Challenge 3: shipping
While shipping is a critical part of a wholesale distributor’s business, many factors are difficult to control. Global factors aggravate supply chains, leading to delays and increased costs. Recent years have brought shortages of drivers and qualified staff, and security is an ever-present issue. On top of these challenges, customer expectations have increased, as we mentioned above.
How artificial intelligence can help
The same artificial intelligence that helps wholesale distribution companies manage inventory can also be used to predict and solve shipping bottlenecks — ahead of time. This type of AI, according to Thomson Reuters, allows companies to “anticipate potential supply-chain bottlenecks much further in advance, formulate up-to-the-minute contingency options, and respond more nimbly to fluctuations in supply and demand.”
Shipping is also negatively impacted by safety and maintenance issues with truck fleets. Here, too, artificial intelligence can help, drawing on telematics and internet-of-things (IoT) sensor signals to enable more proactive management of fleet safety and more timely responses to incidents for a more reliable distribution.
Autonomous vehicles represent a whole other category of AI that is on the verge of transforming shipping, with the first self-driving vehicles already being introduced to the market. It is only a matter of time before wholesale distributors can leverage autonomous trucks to provide faster shipping services at lower costs. With future advances, autonomous vehicles could even take over piloting planes and delivering cargo — and, some researchers argue, they will do so more efficiently and safely than humans.
The greater your reliance on technology, the more you will rely on electricity. Be aware of vulnerabilities in the power grid, your own power supplies, and the operation and availability of your vehicles, especially during extreme weather events, and have business continuity plans and business interruption coverages that might protect you from power outages. Restarting an integrated AI system can be difficult or complicated, especially if it is dispersed over a large area or multiple systems. Have a plan for how to restore your systems and keep your business moving if your artificial intelligence models or other technology goes down.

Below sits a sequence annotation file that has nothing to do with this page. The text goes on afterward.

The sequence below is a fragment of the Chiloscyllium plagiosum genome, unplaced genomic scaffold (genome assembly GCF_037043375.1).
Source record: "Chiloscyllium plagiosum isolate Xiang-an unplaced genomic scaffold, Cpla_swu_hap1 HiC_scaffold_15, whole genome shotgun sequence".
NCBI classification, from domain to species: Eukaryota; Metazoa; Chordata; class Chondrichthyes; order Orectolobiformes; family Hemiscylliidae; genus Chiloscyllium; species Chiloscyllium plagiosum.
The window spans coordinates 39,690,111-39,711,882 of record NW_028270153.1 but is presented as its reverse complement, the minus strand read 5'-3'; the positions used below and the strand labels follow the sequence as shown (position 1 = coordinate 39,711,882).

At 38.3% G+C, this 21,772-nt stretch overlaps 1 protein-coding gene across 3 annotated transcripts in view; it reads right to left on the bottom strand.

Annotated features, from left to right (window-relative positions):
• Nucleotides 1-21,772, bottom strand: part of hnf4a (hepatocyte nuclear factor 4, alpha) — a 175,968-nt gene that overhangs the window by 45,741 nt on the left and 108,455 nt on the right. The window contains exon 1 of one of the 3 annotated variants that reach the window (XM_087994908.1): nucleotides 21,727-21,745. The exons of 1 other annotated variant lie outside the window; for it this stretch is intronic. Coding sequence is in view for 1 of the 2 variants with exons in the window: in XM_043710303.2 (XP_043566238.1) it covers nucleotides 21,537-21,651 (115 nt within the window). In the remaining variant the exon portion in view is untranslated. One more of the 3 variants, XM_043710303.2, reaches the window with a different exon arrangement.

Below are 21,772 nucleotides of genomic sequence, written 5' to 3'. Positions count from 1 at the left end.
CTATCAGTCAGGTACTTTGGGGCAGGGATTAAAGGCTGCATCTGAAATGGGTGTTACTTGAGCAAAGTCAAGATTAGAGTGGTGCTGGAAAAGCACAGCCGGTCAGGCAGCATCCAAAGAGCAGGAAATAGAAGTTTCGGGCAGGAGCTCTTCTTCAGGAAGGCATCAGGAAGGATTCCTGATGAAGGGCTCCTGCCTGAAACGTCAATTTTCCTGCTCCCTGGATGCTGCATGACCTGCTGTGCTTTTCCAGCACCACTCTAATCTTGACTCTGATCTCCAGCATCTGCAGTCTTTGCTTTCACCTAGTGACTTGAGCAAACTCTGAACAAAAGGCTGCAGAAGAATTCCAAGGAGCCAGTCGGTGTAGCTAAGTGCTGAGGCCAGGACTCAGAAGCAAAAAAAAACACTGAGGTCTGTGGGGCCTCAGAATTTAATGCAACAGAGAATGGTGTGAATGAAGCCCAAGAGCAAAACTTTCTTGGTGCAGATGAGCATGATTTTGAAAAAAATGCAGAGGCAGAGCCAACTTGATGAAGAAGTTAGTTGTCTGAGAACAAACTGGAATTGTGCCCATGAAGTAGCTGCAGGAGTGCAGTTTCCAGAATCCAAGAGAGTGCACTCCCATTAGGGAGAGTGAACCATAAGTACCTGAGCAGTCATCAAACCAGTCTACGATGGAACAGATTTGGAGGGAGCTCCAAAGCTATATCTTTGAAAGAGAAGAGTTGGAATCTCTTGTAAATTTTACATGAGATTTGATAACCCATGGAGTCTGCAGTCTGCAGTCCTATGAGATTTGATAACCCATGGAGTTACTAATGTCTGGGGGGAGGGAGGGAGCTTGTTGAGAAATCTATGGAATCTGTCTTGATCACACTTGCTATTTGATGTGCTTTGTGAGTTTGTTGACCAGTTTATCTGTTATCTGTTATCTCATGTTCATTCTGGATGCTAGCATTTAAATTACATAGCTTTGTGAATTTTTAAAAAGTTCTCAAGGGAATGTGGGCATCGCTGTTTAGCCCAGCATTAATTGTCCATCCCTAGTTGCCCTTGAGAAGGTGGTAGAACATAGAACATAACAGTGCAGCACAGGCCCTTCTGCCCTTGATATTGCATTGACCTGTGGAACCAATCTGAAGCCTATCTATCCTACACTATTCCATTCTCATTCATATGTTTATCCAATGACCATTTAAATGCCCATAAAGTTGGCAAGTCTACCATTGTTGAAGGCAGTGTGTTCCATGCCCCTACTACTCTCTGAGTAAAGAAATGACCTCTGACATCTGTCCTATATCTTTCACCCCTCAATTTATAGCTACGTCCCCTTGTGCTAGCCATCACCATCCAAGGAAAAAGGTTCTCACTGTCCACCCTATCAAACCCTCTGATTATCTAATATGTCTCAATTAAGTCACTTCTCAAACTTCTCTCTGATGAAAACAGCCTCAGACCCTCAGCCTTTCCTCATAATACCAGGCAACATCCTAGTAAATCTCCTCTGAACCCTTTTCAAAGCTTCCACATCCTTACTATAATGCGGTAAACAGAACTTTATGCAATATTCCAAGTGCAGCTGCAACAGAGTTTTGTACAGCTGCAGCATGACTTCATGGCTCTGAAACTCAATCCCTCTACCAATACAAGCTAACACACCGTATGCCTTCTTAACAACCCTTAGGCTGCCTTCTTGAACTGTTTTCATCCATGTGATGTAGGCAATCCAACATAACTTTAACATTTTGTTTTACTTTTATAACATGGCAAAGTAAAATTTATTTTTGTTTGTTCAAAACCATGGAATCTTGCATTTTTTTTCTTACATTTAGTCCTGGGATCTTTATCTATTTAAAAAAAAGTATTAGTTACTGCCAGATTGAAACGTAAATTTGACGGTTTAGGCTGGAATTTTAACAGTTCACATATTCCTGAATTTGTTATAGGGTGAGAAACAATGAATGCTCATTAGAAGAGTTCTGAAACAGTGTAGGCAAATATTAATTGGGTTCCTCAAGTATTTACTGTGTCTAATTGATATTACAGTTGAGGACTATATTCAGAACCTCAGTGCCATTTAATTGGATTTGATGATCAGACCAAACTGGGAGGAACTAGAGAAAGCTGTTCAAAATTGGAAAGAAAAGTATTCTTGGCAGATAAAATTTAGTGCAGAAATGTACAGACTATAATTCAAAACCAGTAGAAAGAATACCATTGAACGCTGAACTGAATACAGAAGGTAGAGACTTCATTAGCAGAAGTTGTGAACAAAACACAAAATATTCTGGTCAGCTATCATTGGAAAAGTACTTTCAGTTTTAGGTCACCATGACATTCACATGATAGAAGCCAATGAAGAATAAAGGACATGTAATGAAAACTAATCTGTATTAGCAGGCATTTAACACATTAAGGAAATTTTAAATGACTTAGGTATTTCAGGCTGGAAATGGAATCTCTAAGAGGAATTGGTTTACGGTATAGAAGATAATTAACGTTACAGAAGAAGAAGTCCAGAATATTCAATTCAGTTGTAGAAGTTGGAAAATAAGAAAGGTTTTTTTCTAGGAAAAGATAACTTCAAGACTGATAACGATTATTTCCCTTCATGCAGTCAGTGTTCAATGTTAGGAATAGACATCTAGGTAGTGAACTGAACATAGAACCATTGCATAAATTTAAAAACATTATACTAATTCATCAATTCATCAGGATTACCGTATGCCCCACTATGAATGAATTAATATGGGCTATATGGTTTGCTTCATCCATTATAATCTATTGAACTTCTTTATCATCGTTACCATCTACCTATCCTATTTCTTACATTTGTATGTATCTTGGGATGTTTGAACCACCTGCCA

Finally, every technology system in your organization is a potential target for cybercriminals — and AI systems are no different. Be sure to have a plan for cyberattacks and ransomware, including considering cyber insurance.
Powerful partners in uncertain times
While artificial intelligence is poised to bring transformational change for wholesale distributors, like any other new technology it also brings new risks. Customer privacy will continue to be a concern, especially in states like Illinois that have passed biometric laws. The potential for bad actors to hack or trick these systems is also a possibility, especially in the early stages of adoption — and any downtime will be felt in lost sales. Protecting the storage and usage of customer information is critical due to the risks of cybercrime, hard-copy fire, and flood damage. Having an effective cyber and business continuity program is essential to help reduce those risks.
To protect against those risks, wholesale distributors should partner with their insurance provider — proactively. At Liberty Mutual, we’ve been early adopters of AI, using predictive models on millions of claims and data points to turn vast volumes of data into better decision making for our customers. We also provide comprehensive insurance products, from auto, general liability, workers compensation, and property to specialized coverages like cyber and professional liability, to keep companies protected. In addition, expert Risk Control Services help wholesale distributors mitigate their specific risks. Developed by Liberty Mutual, ErgoValuator is an award-winning risk control app that uses artificial intelligence and machine learning technology to evaluate manual material handling tasks and compare the relative risk of alternative solutions. Learn about your carrier’s advanced technology capabilities and what they can do for you.
In uncertain times, artificial intelligence can be a force multiplier for wholesale distributors — and so, too, can Liberty Mutual. To learn more about how we can help your business protect against risk while leveraging AI technology, visit our wholesale distribution pagehere. And to learn more about the concerns and controls for generative artificial intelligence across all industries, click here.
Some jurisdictions have acted or are considering action to regulate artificial intelligence and machine learning platforms. Please refer to the appropriate government authority and/or your own independent legal counsel for interpretation or clarification of any applicable laws or regulations that may bear upon use of artificial intelligence and machine learning technology. No attempt has been made to interpret any such codes, standards, or regulations here.